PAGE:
Meanwhile, late on the Wednesday I was able to see the lawyer who explained that I could be kept another 48 hours and then there were various options – I could be deported or sent back to prison to await trial. The detention centre was less comfortable than the police station with a small room where I was isolated and with no access to natural light. My clothes were taken from me and I was dressed in a rather smart blue and black jump suit that would have been great to go jogging in but unfortunately there is no access to any outdoors exercise, so, I did some indoor exercises instead.

Late that night I was allowed to receive a call from the British Vice-Consul (Jamie Bend) who was very pleasant and said he had heard of my arrest from the papers, was I in good health, was my family informed and did I need a lawyer. I thanked him and said everything was in hand, explained the issues and situation and said I would contact him if I needed further assistance. I started my hunger strike at 7p.m. (48 hours after being arrested) and said I would continue until released.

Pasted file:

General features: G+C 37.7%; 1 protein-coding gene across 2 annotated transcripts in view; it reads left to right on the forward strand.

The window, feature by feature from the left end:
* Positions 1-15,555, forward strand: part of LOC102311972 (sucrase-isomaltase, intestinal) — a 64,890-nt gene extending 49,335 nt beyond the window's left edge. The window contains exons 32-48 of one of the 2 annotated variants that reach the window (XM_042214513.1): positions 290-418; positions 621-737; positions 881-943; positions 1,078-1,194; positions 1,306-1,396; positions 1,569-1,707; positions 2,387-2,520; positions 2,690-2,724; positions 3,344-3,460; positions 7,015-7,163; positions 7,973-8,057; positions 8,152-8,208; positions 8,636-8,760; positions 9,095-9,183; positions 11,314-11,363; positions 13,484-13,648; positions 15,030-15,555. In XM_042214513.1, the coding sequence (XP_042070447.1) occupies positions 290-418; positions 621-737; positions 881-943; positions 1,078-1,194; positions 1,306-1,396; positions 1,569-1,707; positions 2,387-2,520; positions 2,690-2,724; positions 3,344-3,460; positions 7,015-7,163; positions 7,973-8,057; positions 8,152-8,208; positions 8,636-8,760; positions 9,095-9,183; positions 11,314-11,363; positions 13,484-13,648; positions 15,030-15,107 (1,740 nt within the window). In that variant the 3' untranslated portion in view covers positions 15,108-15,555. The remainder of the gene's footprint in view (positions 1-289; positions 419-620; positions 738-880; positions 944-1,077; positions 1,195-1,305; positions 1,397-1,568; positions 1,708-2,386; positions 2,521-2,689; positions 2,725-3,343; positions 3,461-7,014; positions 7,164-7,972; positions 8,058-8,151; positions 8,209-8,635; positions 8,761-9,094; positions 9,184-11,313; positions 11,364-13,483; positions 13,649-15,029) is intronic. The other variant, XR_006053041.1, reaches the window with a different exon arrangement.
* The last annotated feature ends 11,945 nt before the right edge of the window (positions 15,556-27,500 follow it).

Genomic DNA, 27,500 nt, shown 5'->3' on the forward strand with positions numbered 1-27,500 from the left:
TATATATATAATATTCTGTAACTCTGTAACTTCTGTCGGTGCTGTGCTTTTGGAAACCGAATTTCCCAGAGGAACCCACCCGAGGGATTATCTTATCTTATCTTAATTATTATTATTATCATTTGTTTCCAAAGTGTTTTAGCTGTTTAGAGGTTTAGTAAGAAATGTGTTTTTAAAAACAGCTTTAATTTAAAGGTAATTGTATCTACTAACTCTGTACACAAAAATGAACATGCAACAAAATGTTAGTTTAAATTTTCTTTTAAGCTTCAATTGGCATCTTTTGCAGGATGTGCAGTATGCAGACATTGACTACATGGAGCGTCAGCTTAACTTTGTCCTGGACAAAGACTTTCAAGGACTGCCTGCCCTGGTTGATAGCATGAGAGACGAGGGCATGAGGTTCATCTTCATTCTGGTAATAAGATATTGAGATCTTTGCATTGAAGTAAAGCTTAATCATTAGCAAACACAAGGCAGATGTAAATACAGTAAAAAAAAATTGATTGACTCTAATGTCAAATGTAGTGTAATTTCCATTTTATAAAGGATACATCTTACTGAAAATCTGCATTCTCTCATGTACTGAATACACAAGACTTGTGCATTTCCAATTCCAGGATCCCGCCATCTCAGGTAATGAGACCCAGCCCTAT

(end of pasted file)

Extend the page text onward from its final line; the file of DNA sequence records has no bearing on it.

Thursday 15th March

After a rather boring but restful morning I was told I had a visitor. And there was Mi-Kyoung a friend from the village with a book for me to learn Hangul and lots of smiles and hugs. She runs a women's shelter in Seogwipo and is part of the SOS team. She gave me a really amazing gift for my family and said I must visit Jeju for a holiday with her and her husband one day when the struggle is over. I feel quite overwhelmed by the generosity, gratitude and love of so many here for so little on my part compared to their daily struggles. From 3 to 6p.m. I was interviewed by the Immigration officers with a Minbyun lawyer present and Regina to help translate.